Late last week the Senate Appropriations Committee marked up the FY-16 Energy & Water Appropriations bill, the legislation that funds most of the federal government’s energy and water efforts.
In a big win for algae, in addition to matching the House-proposed $30 million for targeted algae biofuels research at the Department of Energy’s Bioenergy Technologies Office, the Senate bill includes $45 million for the joint Navy-USDA collaboration on algae-based and other advanced biofuels, and a major increase in funding – from $2 million in FY 2015 to $10 million in FY 2016 – for algae and other carbon utilization research under DOE’s Fossil Energy program.
Carbon utilization has been a major ABO priority because the technology can unlock the CO2 that the industry needs to create a new source of sustainable products and contribute to reducing our greenhouse gas emissions. From the bill’s text:
“The Committee recognizes that finding new commercial uses for captured carbon could significantly offset the costs of capturing and sequestering carbon from our Nation’s coal-fired power plants. The Committee encourages the Secretary to use its existing authorities to fund activities that promote the reuse of captured carbon from coal and other sources in the production of fuels and other products. The Committee also urges the Secretary to support other carbon dioxide utilization technologies in addition to Enhanced Oil Recovery [EOR], including using carbon dioxide to produce algae. The Committee encourages the Office of Fossil Energy to collaborate with the Bioenergy Technologies program within the Office of Energy Efficiency and Renewable Energy to support projects that utilize carbon dioxide in the production of algae”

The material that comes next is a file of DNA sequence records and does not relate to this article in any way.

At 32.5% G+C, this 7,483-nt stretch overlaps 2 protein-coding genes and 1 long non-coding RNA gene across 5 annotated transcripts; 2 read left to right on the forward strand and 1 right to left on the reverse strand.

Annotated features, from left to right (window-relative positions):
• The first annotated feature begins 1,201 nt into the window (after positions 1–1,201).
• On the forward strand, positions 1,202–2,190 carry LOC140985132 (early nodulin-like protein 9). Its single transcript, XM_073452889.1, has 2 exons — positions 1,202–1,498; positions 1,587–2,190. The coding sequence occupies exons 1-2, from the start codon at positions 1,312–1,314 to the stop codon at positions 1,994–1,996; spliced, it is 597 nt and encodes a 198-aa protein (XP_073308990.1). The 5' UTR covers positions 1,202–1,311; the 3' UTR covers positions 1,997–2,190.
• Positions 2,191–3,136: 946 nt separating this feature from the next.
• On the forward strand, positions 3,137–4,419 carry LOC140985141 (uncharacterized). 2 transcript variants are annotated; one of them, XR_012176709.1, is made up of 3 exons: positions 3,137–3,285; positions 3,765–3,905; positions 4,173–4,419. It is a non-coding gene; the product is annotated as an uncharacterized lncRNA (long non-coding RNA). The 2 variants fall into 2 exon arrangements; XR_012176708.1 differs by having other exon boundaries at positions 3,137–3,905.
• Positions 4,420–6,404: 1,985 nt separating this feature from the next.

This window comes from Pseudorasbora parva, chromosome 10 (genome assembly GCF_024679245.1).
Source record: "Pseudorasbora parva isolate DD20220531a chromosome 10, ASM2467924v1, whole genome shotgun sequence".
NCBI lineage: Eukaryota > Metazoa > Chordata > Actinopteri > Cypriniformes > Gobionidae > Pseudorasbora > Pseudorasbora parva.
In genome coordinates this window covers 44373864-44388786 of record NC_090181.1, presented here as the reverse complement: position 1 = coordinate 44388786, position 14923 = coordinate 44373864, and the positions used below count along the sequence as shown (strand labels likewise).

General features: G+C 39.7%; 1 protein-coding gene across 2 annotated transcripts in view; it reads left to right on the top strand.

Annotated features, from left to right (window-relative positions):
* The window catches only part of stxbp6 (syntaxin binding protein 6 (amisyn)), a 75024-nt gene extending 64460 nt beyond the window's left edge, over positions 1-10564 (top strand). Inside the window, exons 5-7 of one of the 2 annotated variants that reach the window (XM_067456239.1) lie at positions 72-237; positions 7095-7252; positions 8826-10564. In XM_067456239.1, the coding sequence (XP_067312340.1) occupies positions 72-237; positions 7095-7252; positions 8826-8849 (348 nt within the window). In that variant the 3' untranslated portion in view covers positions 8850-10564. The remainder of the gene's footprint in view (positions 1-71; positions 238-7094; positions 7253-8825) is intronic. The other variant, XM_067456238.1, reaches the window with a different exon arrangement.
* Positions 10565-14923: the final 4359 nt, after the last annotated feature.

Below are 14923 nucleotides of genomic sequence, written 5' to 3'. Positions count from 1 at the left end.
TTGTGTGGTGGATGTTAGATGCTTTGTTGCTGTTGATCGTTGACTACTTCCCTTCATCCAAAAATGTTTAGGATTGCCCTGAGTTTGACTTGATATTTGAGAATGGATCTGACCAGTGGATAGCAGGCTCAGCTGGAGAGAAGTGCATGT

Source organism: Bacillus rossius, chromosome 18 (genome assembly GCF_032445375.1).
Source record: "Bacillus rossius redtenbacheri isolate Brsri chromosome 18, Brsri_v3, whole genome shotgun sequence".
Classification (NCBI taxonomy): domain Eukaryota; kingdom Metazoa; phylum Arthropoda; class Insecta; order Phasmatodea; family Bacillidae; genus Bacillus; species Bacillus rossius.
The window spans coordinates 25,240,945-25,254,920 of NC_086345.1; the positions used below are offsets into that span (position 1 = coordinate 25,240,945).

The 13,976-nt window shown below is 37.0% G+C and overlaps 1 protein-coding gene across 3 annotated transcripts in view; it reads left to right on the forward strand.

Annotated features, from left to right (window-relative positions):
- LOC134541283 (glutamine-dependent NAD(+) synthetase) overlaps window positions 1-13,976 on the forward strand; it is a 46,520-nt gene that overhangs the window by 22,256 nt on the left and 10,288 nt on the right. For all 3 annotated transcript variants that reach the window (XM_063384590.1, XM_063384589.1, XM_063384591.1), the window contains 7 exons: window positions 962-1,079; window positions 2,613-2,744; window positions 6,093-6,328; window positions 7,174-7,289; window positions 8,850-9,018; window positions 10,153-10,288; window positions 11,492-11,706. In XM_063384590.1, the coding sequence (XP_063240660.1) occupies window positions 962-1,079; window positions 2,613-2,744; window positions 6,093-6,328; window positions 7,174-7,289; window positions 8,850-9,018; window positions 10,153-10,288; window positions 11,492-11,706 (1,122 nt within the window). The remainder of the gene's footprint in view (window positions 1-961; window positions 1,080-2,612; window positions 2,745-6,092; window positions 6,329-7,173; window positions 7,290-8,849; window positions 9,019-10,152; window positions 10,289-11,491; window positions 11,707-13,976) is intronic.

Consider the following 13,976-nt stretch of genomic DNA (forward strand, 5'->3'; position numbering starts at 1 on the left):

This is a striking achievement that could not have happened without the hard work and invaluable personal outreach by ABO members, as well as the key Senate offices that championed the cause of new and innovative algae technologies.
It is important to note that algae-based biofuels are not the only winners here. The Committee included language recommending that research also focus on the many other products that can be produced from algae, especially since the knowledge and infrastructure to produce them will help the industry achieve the efficiencies and scale required to ultimately produce large volumes of biofuels.
From the bill:
“The Committee recognizes research and development focused on higher value co-products is an effective strategy for lowering the cost of converting biomass to advanced biofuels.”
This is a great accomplishment for the algae community, but much work remains if we are to secure this progress in the final funding package put forth by Congress. We will be calling on you in the coming days to play your part!